Anbang announced in June that Wu “can’t perform his duties for personal reasons”, after Chinese media including Caixin reported that he was under investigation.
Sources close to Anbang said the commission has been working with the company since, making all the major decisions on business strategy and investment.
Anbang aggressively pursued A-share equity investments and has built up a big holding of A-share stocks. It controls a 15.5 per cent stake in China’s biggest non-state bank, Minsheng Bank, and a 10.7 per cent stake in the joint stock bank, Merchant’s Bank, according to stock filings in September.
“Beijing has been reasonable when dealing with Anbang, because they need to be particularly cautious due to the nature of Anbang’s investors,” said Brock Silvers, managing director at Shanghai-based Kaiyuan Capital.
“The last thing Beijing wants is protests from retail investors if they find the structured products they bought into would never be able to pay them back … the government will have to pay the investors any way, so better to keep the company alive and pay back as much as possible,” he said.
The government hopes to contain the panic among retail investors by taking over at the insurer for a transitional period before the company secures more capital and new shareholders, said Guo Zhenhua, head of the insurance department at Shanghai University of International Business and Economics.
Were it not for the takeover, the exposure of Anbang’s problems could have triggered a flurry of policyholders surrendering their policies, he said. “It also reflects on how severe the capital shortfall could be at Anbang,” he added.
Anbang, with its flagship company Anbang Life Insurance, has been at the forefront of developing and promoting to retail investors short-term, high-yield insurance policies known as universal life insurance, which are similar to wealth-management products. These have, in turn, fuelled a spending spree by the company in China and abroad in the past few years.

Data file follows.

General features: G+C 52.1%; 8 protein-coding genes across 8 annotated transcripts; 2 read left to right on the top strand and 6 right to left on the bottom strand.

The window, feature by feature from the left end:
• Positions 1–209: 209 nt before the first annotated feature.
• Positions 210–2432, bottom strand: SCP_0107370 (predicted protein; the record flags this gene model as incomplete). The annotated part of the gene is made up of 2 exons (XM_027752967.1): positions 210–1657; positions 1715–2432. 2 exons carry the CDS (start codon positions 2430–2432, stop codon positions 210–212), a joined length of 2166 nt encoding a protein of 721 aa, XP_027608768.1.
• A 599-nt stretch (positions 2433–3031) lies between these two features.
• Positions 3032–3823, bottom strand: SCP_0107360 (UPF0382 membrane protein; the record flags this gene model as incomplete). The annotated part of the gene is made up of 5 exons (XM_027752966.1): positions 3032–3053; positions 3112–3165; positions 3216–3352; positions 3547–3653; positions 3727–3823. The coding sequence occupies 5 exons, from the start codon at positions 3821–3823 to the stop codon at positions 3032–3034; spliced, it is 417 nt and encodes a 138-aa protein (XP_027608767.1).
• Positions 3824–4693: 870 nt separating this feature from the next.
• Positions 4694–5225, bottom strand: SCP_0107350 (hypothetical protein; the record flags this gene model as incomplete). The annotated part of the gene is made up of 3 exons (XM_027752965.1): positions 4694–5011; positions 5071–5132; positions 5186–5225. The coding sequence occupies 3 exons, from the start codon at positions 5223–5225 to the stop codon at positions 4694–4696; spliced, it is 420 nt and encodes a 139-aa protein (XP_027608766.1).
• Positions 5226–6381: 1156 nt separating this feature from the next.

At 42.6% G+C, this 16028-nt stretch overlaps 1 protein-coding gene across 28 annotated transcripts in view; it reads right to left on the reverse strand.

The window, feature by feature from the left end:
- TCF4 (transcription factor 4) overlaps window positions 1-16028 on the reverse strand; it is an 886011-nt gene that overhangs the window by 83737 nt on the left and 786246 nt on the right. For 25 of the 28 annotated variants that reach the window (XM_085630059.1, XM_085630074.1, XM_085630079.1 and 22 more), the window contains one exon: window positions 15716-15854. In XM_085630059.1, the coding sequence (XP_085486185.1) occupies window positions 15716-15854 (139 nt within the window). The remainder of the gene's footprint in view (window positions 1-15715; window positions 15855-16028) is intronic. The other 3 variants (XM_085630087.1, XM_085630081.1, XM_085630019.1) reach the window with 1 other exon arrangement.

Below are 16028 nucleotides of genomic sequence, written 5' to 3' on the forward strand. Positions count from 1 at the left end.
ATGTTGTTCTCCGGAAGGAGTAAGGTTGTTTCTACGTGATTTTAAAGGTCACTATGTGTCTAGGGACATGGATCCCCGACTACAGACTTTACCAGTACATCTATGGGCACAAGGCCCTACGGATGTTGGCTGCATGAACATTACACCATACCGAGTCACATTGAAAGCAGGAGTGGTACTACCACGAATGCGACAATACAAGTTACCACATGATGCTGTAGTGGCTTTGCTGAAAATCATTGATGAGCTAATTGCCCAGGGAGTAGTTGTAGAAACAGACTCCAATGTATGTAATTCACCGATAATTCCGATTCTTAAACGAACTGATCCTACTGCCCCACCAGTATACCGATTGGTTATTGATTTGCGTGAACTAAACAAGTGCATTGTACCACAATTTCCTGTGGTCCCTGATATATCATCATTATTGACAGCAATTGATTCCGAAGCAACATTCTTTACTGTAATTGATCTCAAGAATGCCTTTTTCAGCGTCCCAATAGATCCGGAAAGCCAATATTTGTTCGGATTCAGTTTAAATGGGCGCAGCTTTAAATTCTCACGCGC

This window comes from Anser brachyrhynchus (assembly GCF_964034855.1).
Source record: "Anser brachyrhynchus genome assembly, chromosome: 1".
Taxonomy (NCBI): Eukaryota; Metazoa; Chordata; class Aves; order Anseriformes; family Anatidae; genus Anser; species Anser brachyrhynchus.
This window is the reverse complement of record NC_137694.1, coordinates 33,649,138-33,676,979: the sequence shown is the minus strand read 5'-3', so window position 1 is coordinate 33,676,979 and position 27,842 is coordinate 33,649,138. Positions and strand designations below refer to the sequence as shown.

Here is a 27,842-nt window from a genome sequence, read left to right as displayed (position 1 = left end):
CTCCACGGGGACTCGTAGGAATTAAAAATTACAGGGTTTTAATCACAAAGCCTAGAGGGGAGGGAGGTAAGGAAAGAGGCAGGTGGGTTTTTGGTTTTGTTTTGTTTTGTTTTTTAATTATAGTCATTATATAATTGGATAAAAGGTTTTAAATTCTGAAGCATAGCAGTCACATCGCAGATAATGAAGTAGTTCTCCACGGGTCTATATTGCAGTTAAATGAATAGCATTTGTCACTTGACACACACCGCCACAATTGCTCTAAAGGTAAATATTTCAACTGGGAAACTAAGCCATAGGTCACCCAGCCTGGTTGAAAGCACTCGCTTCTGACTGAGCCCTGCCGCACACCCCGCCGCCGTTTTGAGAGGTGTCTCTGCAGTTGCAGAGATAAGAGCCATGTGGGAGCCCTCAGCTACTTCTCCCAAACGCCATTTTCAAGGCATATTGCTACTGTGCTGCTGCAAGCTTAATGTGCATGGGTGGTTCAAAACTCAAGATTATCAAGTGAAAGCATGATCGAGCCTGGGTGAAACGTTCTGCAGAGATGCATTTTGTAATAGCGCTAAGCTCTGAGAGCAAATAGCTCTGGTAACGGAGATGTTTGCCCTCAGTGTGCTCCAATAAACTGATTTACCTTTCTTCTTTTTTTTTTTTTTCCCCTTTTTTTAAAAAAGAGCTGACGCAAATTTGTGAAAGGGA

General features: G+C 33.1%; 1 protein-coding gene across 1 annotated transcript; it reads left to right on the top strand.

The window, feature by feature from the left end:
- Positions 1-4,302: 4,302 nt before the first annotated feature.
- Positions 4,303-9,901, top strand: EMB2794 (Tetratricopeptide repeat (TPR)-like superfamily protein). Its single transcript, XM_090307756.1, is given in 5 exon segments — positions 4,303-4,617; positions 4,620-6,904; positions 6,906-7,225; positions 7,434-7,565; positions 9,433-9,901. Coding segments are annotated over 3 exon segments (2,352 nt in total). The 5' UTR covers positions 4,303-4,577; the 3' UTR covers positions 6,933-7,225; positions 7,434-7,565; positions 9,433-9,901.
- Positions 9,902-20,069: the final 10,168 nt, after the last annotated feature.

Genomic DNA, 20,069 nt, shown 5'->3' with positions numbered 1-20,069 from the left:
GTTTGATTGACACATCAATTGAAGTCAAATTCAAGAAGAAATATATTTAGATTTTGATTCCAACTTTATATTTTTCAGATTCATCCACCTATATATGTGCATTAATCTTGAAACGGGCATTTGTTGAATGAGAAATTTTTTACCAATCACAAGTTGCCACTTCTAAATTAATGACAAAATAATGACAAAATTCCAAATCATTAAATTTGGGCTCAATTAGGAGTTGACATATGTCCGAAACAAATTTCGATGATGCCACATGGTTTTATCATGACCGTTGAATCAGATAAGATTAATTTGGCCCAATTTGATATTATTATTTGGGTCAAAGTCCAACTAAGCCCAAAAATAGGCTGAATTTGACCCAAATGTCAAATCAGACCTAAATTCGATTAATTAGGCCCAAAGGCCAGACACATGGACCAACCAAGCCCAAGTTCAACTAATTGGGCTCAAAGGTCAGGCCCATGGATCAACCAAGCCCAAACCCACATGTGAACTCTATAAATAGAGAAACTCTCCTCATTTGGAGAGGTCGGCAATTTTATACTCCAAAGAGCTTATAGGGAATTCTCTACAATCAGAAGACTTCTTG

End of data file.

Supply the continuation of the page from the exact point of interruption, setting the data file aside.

Anbang held a 3.4 per cent and 5.3 per cent share of the national insurance premium market in 2015 and 2016, respectively. Its market share of all investment products was much higher, at 6.4 per cent and 19.4 per cent, in these two years.
By September 2017, the company was facing total debt worth 163.8 billion yuan, according to Bloomberg data.
“The biggest risk is duration mismatch. For instance, on one hand you sell six-month policies to retail investors, while on the other you are taking on long-term private equity deals overseas,” said Kaiyuan Capital’s Silvers.
“Beijing has given itself a year to gradually stabilise the situation. Look for all of Anbang’s acquired assets to be divested, possibly to Chinese White Knights should external interest prove disappointing,” he said.
Anbang had emerged as China’s most eye-catching overseas acquirer in recent years, after its US$1.95 billion acquisition of the Waldorf-Astoria hotel in New York in 2014.
But its overseas shopping spree was halted in June last year, after Wu was placed under investigation and its funding and deals came under scrutiny.
China’s financial regulators have since last year introduced a set of campaigns and rules to contain financial risks.
Additional reporting by Maggie Zhang and Jane Cai